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Being in Flow...



I’ve spent my life trying to recapture synesthesia’s unique flow.


Imagine vibrant, billowing waves, wisps of smoke, silk, liquid, and oil. Shiny, sheer walls stretch and grow to a pinpoint peak, where achieving balance—even for a second—brings an unmatched exhilaration. Like looking into the abyss.


Now, picture a brilliant sunset, complete with soul-stirring music—then, in an instant, the view switches to a staggering… green?


It’s quite the experience!


Uninterrupted flow is an effortless, speeding race, like Star Trek’s starry ‘warp drive’. In short, synesthesia is fun.


I want to share the extraordinary nature of synesthesia with others, so I seek people and places that inspire the experience. I’d love for all people to enjoy the authentic, memorable, and emotional experience it brings.


Fellow synesthete, Billie Eilish, recently described how she was driven to stand among speeding cars to shoot her music video, giving it an authentic immediacy. Imagine the rush!


So many synesthetes try to share their flow experience for the same reason I do—it’s a joy everyone deserves to know.


“This is what we mean by Optimal Experience … what the sailor feels… when the wind whips through her hair….sails, hull, wind and sea humming a harmony that vibrates in the sailor’s veins. Optimal experience is something we make happen… a violinist mastering an intricate musical passage… an ecstatic state to such a point that you feel as though you almost don’t exist… (the music) just flows out by itself….” — Mihaly Csikszentmihalyi, FLOW.

When performance is in flow, synesthesia arises. The two are inextricably linked.


But even now, it’s unusual to discuss synesthesia in public. Especially among children, it inspires bullies to rear their heads and label someone ‘weird’.


Thankfully, artists such as Prince Gyasi are speaking out—and it’s inspired me to do the same. It’s why I created the primary school program Colours of Home with Musica Viva in Schools. Normalising differences by sharing these unique experiences with others is vital.


Celia Craig and Casper Hawksley share the joy of synesthesia with students through their 'Colours of Home' program.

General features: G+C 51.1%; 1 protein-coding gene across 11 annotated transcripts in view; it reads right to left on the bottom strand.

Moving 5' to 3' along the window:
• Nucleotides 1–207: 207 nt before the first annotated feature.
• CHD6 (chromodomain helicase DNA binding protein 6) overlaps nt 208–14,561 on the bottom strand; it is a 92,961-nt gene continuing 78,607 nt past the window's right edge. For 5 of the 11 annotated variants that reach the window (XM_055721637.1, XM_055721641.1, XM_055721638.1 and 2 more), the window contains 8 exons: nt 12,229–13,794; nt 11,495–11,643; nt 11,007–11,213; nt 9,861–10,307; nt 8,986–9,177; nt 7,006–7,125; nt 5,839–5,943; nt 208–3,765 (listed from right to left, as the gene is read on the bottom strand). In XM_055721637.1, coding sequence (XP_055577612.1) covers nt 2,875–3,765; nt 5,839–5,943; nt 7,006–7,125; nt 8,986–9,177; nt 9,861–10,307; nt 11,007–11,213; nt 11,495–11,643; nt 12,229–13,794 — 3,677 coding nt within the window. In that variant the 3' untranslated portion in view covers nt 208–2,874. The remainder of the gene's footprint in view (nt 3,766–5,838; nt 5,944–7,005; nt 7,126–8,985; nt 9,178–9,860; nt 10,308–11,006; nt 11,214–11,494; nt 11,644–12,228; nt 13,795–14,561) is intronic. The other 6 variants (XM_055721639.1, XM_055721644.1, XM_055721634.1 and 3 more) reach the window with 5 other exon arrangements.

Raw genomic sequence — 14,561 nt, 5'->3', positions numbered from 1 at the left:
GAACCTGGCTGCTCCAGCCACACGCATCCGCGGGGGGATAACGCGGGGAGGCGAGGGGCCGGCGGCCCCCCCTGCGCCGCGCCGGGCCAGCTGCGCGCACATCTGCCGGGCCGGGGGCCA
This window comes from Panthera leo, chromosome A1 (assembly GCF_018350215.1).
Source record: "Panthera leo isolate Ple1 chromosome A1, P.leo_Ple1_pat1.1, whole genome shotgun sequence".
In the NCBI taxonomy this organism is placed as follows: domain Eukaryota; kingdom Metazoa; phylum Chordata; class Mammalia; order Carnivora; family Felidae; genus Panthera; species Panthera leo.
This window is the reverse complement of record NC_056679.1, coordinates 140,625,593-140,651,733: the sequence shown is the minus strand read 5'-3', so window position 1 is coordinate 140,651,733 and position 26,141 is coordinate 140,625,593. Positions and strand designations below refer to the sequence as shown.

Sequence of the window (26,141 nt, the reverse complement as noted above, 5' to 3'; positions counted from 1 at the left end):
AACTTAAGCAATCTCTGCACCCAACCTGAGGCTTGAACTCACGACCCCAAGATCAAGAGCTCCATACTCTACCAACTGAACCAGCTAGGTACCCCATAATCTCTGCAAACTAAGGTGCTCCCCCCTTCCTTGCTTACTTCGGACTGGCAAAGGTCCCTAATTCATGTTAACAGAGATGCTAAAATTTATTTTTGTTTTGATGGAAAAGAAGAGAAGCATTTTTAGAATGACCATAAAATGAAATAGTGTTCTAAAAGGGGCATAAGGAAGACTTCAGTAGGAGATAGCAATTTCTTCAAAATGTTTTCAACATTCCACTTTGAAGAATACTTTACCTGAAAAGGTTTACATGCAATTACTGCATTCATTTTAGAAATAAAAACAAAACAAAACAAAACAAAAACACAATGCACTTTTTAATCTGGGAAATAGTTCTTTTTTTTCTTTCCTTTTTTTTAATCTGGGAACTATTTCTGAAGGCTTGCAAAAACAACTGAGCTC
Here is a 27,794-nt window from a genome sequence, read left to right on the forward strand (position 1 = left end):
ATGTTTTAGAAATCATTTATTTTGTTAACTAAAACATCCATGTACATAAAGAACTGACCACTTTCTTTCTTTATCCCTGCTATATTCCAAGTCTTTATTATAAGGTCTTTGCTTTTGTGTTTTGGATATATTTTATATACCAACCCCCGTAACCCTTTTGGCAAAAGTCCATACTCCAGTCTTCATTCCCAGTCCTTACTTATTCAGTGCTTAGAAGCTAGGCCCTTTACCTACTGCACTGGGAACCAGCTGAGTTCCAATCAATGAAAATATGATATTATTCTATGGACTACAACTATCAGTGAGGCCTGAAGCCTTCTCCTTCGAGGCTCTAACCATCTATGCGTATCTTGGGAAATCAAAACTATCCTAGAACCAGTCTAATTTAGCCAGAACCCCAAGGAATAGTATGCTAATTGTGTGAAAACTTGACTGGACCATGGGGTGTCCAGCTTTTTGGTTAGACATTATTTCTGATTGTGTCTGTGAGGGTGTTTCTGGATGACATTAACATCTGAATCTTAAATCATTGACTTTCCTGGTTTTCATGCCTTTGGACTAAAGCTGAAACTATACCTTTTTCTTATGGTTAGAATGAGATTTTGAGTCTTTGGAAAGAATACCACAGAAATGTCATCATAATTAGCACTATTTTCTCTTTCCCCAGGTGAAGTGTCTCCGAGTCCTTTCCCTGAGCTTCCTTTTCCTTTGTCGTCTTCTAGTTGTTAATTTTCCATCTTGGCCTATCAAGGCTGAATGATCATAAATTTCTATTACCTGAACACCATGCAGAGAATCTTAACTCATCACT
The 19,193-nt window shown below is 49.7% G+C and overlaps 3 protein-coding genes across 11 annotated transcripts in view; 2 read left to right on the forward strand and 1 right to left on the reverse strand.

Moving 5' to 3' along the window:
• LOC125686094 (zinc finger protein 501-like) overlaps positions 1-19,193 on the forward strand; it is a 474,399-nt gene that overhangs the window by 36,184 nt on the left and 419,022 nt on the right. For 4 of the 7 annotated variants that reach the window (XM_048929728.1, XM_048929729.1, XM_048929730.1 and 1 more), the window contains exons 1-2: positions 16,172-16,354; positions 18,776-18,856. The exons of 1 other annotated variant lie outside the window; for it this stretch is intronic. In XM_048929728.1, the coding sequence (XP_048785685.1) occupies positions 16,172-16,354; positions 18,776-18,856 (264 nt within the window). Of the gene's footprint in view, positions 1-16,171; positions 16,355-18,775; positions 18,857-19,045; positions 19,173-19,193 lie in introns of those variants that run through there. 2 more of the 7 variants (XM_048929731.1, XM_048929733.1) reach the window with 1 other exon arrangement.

Highs and lows


I recently joined a synesthesia-themed Facebook group where I met friends, but also people who are miserable at work or with family. Their ‘speeding’ manic moments and parallel, low troughs become too much to bear.


This condition can be tiring, leading to overwhelming experiences and extreme emotions. A synesthetic brain is often linked with states such as Attention Deficit Disorder (ADD), autism, and sensory overload.


But the highs stand out above all else—the joy, the creativity. Van Gogh, Messiaen, Scriabin, Lorde, Duke Ellington, and ‘visionary’ recording artist Pharell Williams all had or have chromesthesia, the linking of sound and colour. To see for yourself, have a look at Melissa Santamaria’s vibrant digital artworks—she encapsulates the experience perfectly.


Multisensory melodies


Chamber music performances are the best way to invoke synesthetic experiences. The clarity, harmony, and active flow of intimate settings are unmatched.


I’ll focus on flow with an elite group of musicians on May 17th, incorporating the dramatic and expressive dancing of Chloe Hurn, one of Australia’s top emerging talents. My group, with Thomas Marlin and Michael Ierace, is called Tarrawatta.


With such a tiny artistic company, each line and gesture bring space and flexibility to react to each other. Paired with a visually stunning and temporal art form—dance—we have created a unique performance that embodies flow and bespoke, artisan creation.


Thomas Marlin and Celia Craig rehearse together at North Adelaide Baroque Hall.

The incredible space of North Adelaide Baroque Hall will provide the ideal conditions for an optimal aesthetic experience—and maybe some members of our audience will experience chromesthesia themselves.


This intimate, boutique production will feed the senses, celebrating high performance and a world-class building gifted to our community. We’re truly lucky to have this bespoke chamber hall to enjoy—especially since local musicians haven’t had much good news over the last three years!


I invite you to join us at the next Exclusive Musical Soiree in the stunning hall. Enjoy quality catering, delicate wine from Hutton Vale Farm, and South Australia’s highest quality exquisite acoustic on May 17th, 2023. Tickets are available via Humanitix.


“I found that dance, music, and literature is how I made sense of the world... it pushed me to think of things bigger than life's daily routines... to think beyond…” - Mikhail Baryshnikov.

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